While there is nothing wrong with the CTA, just remember that it is not always necessary. If you are unsure, try a round of A/B testing and see what more people click on.

Photos are not a must

imagery in banner ads

In some industries, such as the property development industry, seeing the face of the developer is said to make a difference. If you look clean, professional and polished, more people will want to work with you. Therefore, it makes sense that your photo should be on your banner ad, right?

Wrong. There is no research that shows banner ads with photos have higher click-through rates than banner ads without photos.

Of course, depending on who and where you are targeting, adding your face might be beneficial. If your face is on a billboard in Sydney and your banner ad targets Sydney residents, then your photo might be useful for helping viewers connect the billboard to your online banner ad. If this is not the case with your business, a photo might not make much of a difference.

The word ‘free’

free free free

Who among us does not like a free ebook, demo or white papers? These types of freebies often lead to higher click-through rates just because people are happy to receive free stuff. A well-written ebook from a financial firm might encourage more rapid click-throughs because viewers know the information will be useful and fully researched.

Of course, some free promotions work better than others. Free consultations or assessments are usually neither helpful nor unhelpful. Free shipping is rarely ever enough. Since most companies offer free shipping at a certain price point, it is not much of an incentive for most buyers anymore.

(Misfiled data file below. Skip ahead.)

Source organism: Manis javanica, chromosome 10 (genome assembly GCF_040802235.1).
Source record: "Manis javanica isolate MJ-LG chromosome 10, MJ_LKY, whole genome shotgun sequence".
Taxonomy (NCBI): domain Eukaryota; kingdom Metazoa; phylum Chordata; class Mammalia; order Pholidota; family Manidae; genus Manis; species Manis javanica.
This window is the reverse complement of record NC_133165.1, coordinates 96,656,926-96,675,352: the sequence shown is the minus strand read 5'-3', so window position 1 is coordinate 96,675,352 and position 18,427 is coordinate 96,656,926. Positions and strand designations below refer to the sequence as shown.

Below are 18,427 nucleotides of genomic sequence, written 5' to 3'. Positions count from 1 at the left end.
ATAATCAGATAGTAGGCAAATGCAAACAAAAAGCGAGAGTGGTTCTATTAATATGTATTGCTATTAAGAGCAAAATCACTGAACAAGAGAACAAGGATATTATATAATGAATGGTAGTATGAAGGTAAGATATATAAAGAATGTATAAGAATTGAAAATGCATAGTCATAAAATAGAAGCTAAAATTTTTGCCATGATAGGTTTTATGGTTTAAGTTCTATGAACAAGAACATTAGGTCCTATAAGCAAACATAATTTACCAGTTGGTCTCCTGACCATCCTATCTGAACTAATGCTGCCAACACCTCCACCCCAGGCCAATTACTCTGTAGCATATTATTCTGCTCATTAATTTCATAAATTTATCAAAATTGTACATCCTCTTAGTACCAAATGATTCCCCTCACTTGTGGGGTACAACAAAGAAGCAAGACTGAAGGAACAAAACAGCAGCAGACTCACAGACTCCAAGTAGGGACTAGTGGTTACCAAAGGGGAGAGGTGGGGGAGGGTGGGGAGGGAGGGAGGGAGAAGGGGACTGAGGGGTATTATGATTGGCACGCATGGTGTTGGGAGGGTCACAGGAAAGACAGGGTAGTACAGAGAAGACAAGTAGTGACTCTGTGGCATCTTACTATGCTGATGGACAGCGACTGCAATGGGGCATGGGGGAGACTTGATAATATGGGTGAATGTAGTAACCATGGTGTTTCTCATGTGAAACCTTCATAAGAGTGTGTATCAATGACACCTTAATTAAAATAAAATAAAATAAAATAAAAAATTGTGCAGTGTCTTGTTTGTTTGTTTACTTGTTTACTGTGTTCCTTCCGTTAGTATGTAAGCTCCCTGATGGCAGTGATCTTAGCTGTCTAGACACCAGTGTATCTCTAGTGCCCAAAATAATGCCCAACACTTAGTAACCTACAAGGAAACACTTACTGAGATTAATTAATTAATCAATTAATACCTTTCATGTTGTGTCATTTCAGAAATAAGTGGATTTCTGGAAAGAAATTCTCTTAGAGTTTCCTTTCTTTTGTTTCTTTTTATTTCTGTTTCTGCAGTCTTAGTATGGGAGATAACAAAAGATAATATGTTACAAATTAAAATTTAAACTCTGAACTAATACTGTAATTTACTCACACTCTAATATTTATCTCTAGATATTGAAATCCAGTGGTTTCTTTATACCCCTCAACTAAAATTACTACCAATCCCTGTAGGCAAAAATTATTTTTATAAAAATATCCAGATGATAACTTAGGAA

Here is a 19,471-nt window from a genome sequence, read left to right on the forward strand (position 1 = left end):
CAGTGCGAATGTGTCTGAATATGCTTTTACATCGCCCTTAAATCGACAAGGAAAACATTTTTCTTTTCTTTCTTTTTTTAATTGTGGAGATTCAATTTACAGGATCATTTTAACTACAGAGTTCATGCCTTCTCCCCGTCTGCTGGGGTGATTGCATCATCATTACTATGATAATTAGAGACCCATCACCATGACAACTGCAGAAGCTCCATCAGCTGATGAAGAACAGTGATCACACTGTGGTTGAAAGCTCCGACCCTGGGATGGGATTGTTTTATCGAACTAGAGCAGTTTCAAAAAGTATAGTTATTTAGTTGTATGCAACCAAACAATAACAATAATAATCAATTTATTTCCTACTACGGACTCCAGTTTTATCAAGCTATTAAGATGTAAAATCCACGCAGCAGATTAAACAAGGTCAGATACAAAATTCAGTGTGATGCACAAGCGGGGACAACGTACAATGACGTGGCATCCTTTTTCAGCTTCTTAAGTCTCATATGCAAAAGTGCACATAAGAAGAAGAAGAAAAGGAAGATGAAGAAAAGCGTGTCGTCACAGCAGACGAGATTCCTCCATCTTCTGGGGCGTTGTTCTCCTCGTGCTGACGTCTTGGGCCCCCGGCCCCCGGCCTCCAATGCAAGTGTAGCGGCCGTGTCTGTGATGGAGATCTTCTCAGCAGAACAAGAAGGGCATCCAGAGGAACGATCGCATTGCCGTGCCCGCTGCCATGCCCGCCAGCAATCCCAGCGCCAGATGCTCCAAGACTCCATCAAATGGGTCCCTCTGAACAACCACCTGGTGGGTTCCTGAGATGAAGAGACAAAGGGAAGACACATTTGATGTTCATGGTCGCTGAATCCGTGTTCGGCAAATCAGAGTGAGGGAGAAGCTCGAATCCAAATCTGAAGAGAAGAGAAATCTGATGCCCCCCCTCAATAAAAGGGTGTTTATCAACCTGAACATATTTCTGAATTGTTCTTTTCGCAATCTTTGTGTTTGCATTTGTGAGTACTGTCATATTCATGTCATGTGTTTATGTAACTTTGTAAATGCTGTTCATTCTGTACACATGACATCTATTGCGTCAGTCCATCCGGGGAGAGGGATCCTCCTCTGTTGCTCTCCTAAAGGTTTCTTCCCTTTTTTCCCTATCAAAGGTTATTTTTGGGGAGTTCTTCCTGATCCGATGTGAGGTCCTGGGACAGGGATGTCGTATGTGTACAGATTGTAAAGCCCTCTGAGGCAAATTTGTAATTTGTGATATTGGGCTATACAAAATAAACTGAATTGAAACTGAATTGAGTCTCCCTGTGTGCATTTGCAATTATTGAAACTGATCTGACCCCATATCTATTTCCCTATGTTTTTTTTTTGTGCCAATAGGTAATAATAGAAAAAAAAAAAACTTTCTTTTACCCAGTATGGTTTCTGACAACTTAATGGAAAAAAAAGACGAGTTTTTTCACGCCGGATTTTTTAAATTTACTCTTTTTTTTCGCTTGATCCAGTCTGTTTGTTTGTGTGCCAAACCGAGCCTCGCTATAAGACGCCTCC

Stay away from prices

stay away from prices

Some marketers like to display prices in banner ads to show consumers upfront how much they could be saving, but research shows that consumers do the exact opposite. They tend to discourage click-through rates because though consumers might see the full price, they do not always know what is included in the price. You might be offering a great deal with plenty of perks included, or your consumers might have to pay additionally for some perks. They just do not know and they are unwilling to find out.

Instead, use the heavy text method to get viewers over to your website where you have much more room to explain your product. Spend more time explaining the value of your product or service to get viewers to click on your banner ad. Once they do, they can freely explore your website where you can show them how much value your product or service offers for the price.

 

Banner ads may do much more for our companies than we can accurately track. Even without a click, we will never know how many consumers saw our banner ads and then came to our websites later. Who knows? Banner ads might be doing plenty of retargeting for you without ever letting you see their true value.